100%

Scanned image of the page. Keyboard directions: use + to zoom in, - to zoom out, arrow keys to pan inside the viewer.

Page Options

Download this Issue

Share

Something wrong?

Something wrong with this page? Report problem.

Rights / Permissions

This collection, digitized in collaboration with the Michigan Daily and the Board for Student Publications, contains materials that are protected by copyright law. Access to these materials is provided for non-profit educational and research purposes. If you use an item from this collection, it is your responsibility to consider the work's copyright status and obtain any required permission.

October 26, 1971 - Image 4

Resource type:
Text
Publication:
The Michigan Daily, 1971-10-26

Disclaimer: Computer generated plain text may have errors. Read more about this.


ElyeAirliigan Daily
Eighty-one years of editorial freedom
Edited and managed by students at the University of Michigan

fut ures past
Looking for a way to bury the bomb
by dave chudwin -

I

1d dv_ _udwi

420 Maynard St., Ann Arbor, Mich.

News Phone: 764-0552

Editorials printed in The Michigan Daily express the individual opinions of staff writers
or the editors. This must be noted in all reprints.

TUESDAY, OCTOBER 26, 1971

NIGHT EDITOR: ROBERT SCHREINER

Half-time at Homecoming

EDITOR'S NOTE: The following editorial
went to press before The Daily was informed
last night of the decision to alow a short
anti-war demonstration during half-time
this Saturday.
HOMECOMING, 1929 - the term con-
jures up images of class games, tra-
ditional rivalry, a gala homecoming
dance, and a parade with numerous
floats, all climaxed by an exciting foot-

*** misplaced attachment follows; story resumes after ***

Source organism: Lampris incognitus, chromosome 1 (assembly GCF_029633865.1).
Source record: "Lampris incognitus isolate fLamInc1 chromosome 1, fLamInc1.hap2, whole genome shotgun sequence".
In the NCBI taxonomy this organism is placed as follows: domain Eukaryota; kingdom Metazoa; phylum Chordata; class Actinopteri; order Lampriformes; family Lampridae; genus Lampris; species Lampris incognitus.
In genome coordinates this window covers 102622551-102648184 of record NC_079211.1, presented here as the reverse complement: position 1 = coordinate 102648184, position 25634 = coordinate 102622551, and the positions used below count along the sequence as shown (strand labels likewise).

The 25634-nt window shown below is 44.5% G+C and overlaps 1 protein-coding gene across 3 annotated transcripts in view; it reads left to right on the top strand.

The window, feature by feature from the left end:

ball game with Harvard.
Homecoming, 1971 also conjures up
images. Images of a string of not very
exciting concerts, floats in a parade label-
led anti-war, a game we are almost
certain of winning, and a bitterly con-
tested half-time show by the Marching
Men of Michigan.
This year, as the concepts of school
spirit and collegiate pranks on the order
of inter-class games have faded, Home-
coming has taken on a new meaning.
Student Government Council has en-
dorsed an anti-war theme for this year's
homecoming, as suggested by the Ann Ar-
bor Coalition to End to War. With an
overall theme of "Let's work together,"
Friday's parade has the theme "L e t' s
work together to bring the troops home
now."
Several anti-war floats have been reg-
istered for Friday's parade, and although
anti-war - organizers have complain-
ed about the placement of these floats,
they have been accepted by the parade
committee and integrated into the tradi-
ional homecoming parade.
BUT CONTROVERSY still rages over the
half-time program to be performed
by the University's all-male marching
band. Athletic Director Don Canham has
as usual relinquished his authority on this
matter to the band director; George Ca-
vender. The members of the band voted
against presenting an anti-war .program.
They say they are not against the anti-
war movement, pointing to such "re-
cent" anti-war presentations as the half-
time shows at the 1969 Ohio State game
and the 1970 Rose Bowl.
Despite the Athletic Department's
sloughing off this issue, the department's
athletes have publicly registered t h e i r
support for the anti-war homecoming
program. Indeed, over half the football
team has signed a petition in support of
such a program, much to the chagrin of
Cavender and Athletic Department of-
ficials.
Billboard
.HE IMMINENT passage by the State
Legislature of billboard legislation
proposed by the advertising industry it-
self shows the amazing ability of private
concerns to mislead the public.
The bill, S.B. 517, already passed by
the State Senate and pending before
the House would comply with federal
standards for interstate highways. Yet
this law, .because of its ambiguous lang-
uage, would actually allow more signs on
the highway rather than less. It is clear-
ly a windfall for the outdoor advertising
concerns.
The irony of all this is that most legis-
lators, the mass media, and the general
public all believe they are, by this bill,
helping relieve the congestion of unsight-
ly billboards along our roads. The adver-